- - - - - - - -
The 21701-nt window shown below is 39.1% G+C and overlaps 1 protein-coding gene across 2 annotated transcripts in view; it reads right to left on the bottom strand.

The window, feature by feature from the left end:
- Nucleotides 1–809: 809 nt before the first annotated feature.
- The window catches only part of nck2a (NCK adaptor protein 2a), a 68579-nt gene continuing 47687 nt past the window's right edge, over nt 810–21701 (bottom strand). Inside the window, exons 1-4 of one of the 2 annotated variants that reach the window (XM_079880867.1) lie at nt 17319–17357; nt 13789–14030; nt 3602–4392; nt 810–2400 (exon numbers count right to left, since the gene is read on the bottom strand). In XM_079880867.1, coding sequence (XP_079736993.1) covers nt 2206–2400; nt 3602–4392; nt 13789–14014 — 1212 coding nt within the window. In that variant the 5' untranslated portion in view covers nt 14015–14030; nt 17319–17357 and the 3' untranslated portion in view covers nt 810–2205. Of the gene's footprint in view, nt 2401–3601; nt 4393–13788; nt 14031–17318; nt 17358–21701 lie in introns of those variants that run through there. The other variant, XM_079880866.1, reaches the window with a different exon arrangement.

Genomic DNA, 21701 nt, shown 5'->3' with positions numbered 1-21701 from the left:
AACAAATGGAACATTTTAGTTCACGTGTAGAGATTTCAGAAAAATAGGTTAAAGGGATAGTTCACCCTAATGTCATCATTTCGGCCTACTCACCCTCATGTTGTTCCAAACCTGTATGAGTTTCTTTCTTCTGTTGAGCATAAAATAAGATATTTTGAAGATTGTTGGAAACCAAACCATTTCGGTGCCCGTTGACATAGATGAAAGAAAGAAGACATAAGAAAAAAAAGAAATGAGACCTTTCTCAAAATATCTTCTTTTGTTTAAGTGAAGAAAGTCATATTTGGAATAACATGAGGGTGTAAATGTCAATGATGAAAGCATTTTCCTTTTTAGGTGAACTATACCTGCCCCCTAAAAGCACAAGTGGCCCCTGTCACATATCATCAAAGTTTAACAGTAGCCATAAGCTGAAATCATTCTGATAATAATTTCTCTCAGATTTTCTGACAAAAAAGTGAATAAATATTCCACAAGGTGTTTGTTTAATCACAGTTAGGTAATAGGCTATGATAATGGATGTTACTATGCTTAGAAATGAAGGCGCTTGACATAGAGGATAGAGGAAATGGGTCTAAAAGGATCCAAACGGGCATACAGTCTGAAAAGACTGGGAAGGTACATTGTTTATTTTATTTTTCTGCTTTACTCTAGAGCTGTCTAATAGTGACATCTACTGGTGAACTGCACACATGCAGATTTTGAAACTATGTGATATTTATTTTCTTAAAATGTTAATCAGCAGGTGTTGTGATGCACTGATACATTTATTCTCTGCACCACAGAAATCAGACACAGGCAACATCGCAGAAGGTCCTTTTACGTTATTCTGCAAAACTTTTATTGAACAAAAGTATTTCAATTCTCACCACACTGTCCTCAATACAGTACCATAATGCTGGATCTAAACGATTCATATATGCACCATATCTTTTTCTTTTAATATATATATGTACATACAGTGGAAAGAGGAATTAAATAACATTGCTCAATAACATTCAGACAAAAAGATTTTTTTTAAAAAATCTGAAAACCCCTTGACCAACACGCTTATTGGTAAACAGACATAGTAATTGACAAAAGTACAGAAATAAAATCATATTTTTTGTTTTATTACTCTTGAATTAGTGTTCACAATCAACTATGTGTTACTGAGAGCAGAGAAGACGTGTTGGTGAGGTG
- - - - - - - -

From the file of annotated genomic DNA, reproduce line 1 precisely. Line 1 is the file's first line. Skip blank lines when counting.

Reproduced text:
The 21701-nt window shown below is 39.1% G+C and overlaps 1 protein-coding gene across 2 annotated transcripts in view; it reads right to left on the bottom strand.